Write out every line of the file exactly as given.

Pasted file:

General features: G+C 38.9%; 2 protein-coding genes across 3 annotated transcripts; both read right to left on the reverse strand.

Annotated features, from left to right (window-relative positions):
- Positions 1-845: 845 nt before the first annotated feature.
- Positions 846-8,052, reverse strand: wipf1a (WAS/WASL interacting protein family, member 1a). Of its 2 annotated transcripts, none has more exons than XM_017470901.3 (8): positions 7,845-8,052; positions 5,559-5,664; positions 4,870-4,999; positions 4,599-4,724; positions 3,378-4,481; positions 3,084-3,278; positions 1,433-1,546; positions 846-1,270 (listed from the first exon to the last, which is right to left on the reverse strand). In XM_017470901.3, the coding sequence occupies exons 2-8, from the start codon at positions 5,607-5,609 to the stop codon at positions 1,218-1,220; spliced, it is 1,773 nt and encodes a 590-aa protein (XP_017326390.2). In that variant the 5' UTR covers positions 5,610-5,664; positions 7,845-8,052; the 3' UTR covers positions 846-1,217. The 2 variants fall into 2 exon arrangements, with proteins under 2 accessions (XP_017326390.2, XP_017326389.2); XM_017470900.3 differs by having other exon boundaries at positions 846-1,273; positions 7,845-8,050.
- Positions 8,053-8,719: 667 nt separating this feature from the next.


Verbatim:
General features: G+C 38.9%; 2 protein-coding genes across 3 annotated transcripts; both read right to left on the reverse strand.

Annotated features, from left to right (window-relative positions):
- Positions 1-845: 845 nt before the first annotated feature.
- Positions 846-8,052, reverse strand: wipf1a (WAS/WASL interacting protein family, member 1a). Of its 2 annotated transcripts, none has more exons than XM_017470901.3 (8): positions 7,845-8,052; positions 5,559-5,664; positions 4,870-4,999; positions 4,599-4,724; positions 3,378-4,481; positions 3,084-3,278; positions 1,433-1,546; positions 846-1,270 (listed from the first exon to the last, which is right to left on the reverse strand). In XM_017470901.3, the coding sequence occupies exons 2-8, from the start codon at positions 5,607-5,609 to the stop codon at positions 1,218-1,220; spliced, it is 1,773 nt and encodes a 590-aa protein (XP_017326390.2). In that variant the 5' UTR covers positions 5,610-5,664; positions 7,845-8,052; the 3' UTR covers positions 846-1,217. The 2 variants fall into 2 exon arrangements, with proteins under 2 accessions (XP_017326390.2, XP_017326389.2); XM_017470900.3 differs by having other exon boundaries at positions 846-1,273; positions 7,845-8,050.
- Positions 8,053-8,719: 667 nt separating this feature from the next.